House Dems hold hearing into Barbour’s use of storm grants

House Democrats on Thursday questioned Gov. Haley Barbour’s use of billions of dollars in Hurricane Katrina recovery grants, saying too little was done to rebuild low-income rental housing and help low-income homeowners.

But besides asking tough questions, there’s probably little lawmakers can do to hold Barbour, a Republican, accountable for how the grant money was spent.

When Congress approved the money in 2005 and 2006, it gave Mississippi and other Katrina-hit states wide discretion in using Community Development Block Grants. It’s unlikely Congress can redirect the use of those funds now.

Mississippi has offered homeowners two grant programs. One has provided an average of $70,000 to Katrina victims who had homeowner’s insurance but no flood coverage. That program has doled out about $1.2 billion.

A second program aimed to help low-income homeowners who lacked insurance of any type. That program has disbursed about $278 million in grants.

HUD has expressed concerns about using the housing grants for purposes other than providing shelter for low- and moderate-income families. But the agency said it was required by Congress to approve Mississippi’s $600 million diversion from a housing grant program to the Port of Gulfport.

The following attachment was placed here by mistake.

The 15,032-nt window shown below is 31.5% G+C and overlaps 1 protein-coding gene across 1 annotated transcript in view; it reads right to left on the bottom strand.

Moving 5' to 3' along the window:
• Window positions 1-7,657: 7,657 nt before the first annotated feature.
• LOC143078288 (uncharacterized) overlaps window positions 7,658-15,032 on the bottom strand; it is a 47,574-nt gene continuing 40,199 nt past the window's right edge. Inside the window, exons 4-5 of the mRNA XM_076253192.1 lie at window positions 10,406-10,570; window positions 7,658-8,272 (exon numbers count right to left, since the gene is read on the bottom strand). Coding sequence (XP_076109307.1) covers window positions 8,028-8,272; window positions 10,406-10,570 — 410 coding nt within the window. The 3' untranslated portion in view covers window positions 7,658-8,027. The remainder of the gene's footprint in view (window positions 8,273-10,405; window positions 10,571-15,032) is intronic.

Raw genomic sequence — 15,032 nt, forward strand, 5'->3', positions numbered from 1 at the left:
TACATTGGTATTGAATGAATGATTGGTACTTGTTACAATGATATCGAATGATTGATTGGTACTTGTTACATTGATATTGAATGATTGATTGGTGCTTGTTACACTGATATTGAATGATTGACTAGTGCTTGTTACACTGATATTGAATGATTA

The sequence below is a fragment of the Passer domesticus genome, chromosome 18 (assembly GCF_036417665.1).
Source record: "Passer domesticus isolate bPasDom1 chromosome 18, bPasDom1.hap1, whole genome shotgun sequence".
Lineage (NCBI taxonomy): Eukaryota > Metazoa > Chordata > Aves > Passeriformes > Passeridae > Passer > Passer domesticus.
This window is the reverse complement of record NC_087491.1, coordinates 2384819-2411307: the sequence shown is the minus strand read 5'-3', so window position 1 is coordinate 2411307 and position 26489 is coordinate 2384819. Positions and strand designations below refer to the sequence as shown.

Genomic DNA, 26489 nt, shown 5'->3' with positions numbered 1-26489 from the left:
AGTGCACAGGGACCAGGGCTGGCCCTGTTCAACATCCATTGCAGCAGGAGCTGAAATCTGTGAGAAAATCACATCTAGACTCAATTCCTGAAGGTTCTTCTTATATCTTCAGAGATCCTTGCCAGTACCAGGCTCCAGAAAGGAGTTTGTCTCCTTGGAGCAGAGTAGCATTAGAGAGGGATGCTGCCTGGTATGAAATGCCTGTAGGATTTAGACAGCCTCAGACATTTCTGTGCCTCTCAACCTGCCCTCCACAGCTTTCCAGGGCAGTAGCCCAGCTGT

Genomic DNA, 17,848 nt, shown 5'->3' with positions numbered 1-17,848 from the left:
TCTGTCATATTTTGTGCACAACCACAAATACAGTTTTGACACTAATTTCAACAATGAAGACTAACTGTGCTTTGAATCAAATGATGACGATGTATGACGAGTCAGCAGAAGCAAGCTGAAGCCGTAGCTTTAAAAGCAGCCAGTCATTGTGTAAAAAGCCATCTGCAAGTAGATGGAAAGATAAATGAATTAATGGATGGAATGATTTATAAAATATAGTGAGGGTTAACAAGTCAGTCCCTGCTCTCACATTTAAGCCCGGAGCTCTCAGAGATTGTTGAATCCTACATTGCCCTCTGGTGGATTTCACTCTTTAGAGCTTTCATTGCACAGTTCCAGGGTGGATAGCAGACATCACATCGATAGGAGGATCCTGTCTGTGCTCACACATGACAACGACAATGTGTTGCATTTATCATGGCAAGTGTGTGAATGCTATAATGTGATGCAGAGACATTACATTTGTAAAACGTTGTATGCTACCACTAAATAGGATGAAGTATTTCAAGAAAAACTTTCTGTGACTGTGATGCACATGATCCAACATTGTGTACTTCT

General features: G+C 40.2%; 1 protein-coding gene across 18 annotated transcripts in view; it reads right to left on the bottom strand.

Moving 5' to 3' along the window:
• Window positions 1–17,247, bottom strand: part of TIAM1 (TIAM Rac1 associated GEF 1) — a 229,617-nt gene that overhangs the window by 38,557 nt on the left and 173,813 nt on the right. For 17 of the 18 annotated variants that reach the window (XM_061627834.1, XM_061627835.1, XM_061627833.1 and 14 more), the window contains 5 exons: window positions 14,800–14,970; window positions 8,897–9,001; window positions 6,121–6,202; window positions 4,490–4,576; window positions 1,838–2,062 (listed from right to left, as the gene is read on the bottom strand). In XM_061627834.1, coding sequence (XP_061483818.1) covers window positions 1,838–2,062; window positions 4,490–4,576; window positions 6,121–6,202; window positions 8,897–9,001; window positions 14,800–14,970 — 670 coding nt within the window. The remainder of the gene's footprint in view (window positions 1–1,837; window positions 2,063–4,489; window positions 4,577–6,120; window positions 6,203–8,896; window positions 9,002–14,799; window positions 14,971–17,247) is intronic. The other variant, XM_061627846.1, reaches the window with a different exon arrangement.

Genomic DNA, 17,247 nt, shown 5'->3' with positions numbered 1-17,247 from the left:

“Congress clearly indicated that HUD should not dictate uses of funds of the amounts set aside for each activity,” Stanley Gimont, director of HUD’s grant program, told lawmakers Thursday.

Jack Norris, director of Barbour’s Office of Recovery and Renewal, said Mississippi diverted the money to the port because the state has enough federal housing money and needs a “balanced, comprehensive recovery” that includes economic development to create jobs.

Norris also said federal environmental rules have stymied Mississippi’s attempts to use its HUD grant money to build nearly 3,400 housing units for low-income families. Those rules require time-consuming surveys of sites in Hancock, Harrison, Jackson and Pearl River counties.

“We’re ready to go,” Norris said. “The environmental process is holding us up.”

Reilly Morse, an attorney with the Mississippi Center for Justice, testified that the state’s plan would not provide enough money to replace storm-destroyed rental units and low-income homes.

He also said homeowners who lived a few miles inland and were more likely to be black had no way to apply for housing help. Morse said homeowners who lived farther from the coast were more likely to suffer damage caused by wind, but Mississippi’s program only compensates homeowners for uninsured flood damages.

Clarion Ledger